A friend asked:
Tim, where do you come down on Jesus ministry being only One year in length and not three years ? Is there a source I can read more about it ?
The length of Jesus’ ministry is not a topic most Christians wonder about. They are universally taught that it was 3½ years long. What they do not realize without personal investigation is that this is only one traditional teaching of several possibilities ranging from 1 – 3 years in length.
I, too, did not realize this for decades as a believer…until meeting Michael Rood. He was teaching a ministry of Jesus of only about a year, or 62 weeks to be exact (70 if you include Jesus’ work up until Pentecost as a glorified man appearing intermittently). This fell in line with what Daniel 9 says about the Messiah being cut off after 62 weeks (Dan 9:26). While the weeks are traditionally interpreted as groups of seven years, not literal weeks of days, in prophecy, there often are dual fulfillments. This allows for both weeks of years and (normal) weeks of days to be intended by the passage. In other words, Jesus died after exactly 62 weeks in ministry as the ministering servant Messiah (from the day John baptized him when he was baptized by the Holy Spirit descending as a dove).
Origins of the 70 Week Ministry
When I asked Michael where he got this theory, he told me about a conference he went to where a couple scholars were teaching it. They claimed that the oldest Greek manuscript fragment for part of the Gospel of John had a different reading than most Bibles follow. I think it was John 6 which in most Bibles has:
John 6:4 (HCSB) Now the Passover, a Jewish festival, was near.
However, in this oldest fragment that the Critical Apparatus of the Nestle Aland had for that chapter, that verse was missing. If the oldest fragment preserved the original, then that verse was not original to John but added later by some scribe.
Michael Rood was intrigued but thought at the time that these scholars were just trying to be controversial to make a name for themselves. Later when he tried to resolve difficulties in The Chronological Gospels (his next book), this bit of trivia came in handy to resolve there being huge gaps in the narrative.
The gaps occurred because certain verses in John inserted extra Passovers without any account of Jesus observing them nor the other of the intervening three annual pilgrimage feasts which the Torah required all males to attend (Unleavened Bread, Pentecost, and Tabernacles). If these Passover accounts were accurate, then Jesus would be breaking Torah which he said he came to fulfill and not to destroy. It would also simply be inconsistent with all the other festivals we see recorded that he always attended like the obedient Jew that he was.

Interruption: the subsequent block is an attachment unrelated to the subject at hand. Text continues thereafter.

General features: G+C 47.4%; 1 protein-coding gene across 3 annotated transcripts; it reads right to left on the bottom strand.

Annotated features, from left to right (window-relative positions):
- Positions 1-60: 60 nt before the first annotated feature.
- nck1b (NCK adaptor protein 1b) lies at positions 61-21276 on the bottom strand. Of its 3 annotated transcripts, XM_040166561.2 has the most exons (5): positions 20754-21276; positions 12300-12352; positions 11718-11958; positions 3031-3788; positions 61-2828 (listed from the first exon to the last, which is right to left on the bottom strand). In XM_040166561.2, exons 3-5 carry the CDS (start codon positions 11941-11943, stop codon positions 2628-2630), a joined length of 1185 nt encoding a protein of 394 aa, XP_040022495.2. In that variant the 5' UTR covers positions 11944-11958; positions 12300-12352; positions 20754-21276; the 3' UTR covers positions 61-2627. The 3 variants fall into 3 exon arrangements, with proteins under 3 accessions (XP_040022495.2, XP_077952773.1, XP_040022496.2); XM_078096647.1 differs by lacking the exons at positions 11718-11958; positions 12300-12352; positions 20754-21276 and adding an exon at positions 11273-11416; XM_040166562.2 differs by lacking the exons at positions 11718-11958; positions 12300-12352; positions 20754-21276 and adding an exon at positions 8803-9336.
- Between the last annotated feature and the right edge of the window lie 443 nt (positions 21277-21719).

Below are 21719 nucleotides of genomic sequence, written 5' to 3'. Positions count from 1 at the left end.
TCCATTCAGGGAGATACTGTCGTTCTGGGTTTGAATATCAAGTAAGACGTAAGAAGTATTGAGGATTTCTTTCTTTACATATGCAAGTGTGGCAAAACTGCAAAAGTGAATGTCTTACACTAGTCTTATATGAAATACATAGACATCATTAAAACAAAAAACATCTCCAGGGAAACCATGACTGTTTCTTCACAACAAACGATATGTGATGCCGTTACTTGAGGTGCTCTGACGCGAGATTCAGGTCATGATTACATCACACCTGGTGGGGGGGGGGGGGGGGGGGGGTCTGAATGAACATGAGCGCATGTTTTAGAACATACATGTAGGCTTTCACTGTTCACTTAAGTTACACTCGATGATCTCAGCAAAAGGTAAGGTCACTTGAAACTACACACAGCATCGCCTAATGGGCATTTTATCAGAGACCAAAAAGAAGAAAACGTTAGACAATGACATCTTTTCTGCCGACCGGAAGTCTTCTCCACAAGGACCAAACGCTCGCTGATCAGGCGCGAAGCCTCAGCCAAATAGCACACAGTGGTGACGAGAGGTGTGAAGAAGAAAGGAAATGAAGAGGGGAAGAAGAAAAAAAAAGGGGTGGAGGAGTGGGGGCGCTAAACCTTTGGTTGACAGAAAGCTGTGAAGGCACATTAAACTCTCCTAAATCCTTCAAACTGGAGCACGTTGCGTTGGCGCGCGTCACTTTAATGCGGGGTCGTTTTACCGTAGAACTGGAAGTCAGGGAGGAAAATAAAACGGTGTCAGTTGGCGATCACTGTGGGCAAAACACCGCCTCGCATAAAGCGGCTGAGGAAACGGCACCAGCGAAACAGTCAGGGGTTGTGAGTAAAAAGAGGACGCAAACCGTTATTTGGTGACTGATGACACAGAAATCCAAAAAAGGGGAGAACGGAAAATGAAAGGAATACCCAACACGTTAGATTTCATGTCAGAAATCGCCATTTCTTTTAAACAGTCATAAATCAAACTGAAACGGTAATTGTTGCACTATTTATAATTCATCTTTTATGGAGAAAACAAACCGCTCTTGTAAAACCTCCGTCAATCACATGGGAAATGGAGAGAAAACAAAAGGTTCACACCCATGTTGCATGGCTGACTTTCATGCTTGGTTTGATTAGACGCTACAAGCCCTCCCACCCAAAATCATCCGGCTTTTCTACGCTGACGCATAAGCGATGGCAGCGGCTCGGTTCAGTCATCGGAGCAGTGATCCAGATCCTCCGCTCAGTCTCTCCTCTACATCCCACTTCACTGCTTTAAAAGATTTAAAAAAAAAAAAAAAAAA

Michael found that two of the four Passovers ascribed to Jesus’ 3½ year ministry were not defensible. John 6:4 did not exist and John 5:1 generic festival reference was not Passover as is normally assumed, but another festival. This left two Passovers, the one soon after the start of his ministry in John 2:23 and the one he died on. Thus, rather than a ministry of over three years, Jesus had a ministry of just over one year (62 weeks) just as some Church fathers had already said.
Why Getting Jesus’ Ministry Length Right Matters
Like Michael, I was not looking for an alternative theory for Jesus ministry either when I encountered it. It just fell into my lap and I accepted it as superior to the 3½ year ministry theory on that merit alone. I did not realize then how key it was that I learned this.
Years later in other research I found compelling research for the correct years of Jesus birth and death: Fall 3 BCE and Spring 30 AD, respectively. These years only leave room for a life span of 31 years, not the 33 years that you need to make a 3½ year ministry beginning at age 30 fit. Only a short one year ministry works. If I still believed the 3½ year ministry at the time of the discovery of those two data points, I probably would have rejected one of this as wrong when all along it was the 3½ year ministry that was wrong. (Note: when you find the difference between 3 BCE and 30 AD be sure to subtract 1 for no year zero! And another 1 because Jesus died six months before his birthday that year. If you don’t, you’ll end up with an age at death of 33 or 32 instead of 31.)
This year of 29 AD for the start of Jesus’ ministry was later confirmed when I discovered that Jesus’ ministry must begin in a sabbath year. This is derived from his public reading of Isaiah 61:1-2, a declaration of a sabbath year in Luke 4:18-20 at the start of his ministry. When I researched sabbath year records, I found the best-supported theory had a sabbath year fall from Spring 28 to Spring 29 AD (documented in my book). This sabbath year cycle is the basis for all the many possible years of fulfillment of the 70th week on, since Jesus must return in a sabbath year, the final year of the 70th Week. (In this way, his two comings are parallel. Both come in the sabbath year end of one of the 70 Prophetic Weeks: the 62nd or 69th and the 70th respectively.)
If you want to learn more on Jesus one year ministry, check out Michael Rood’s Jonah Code.
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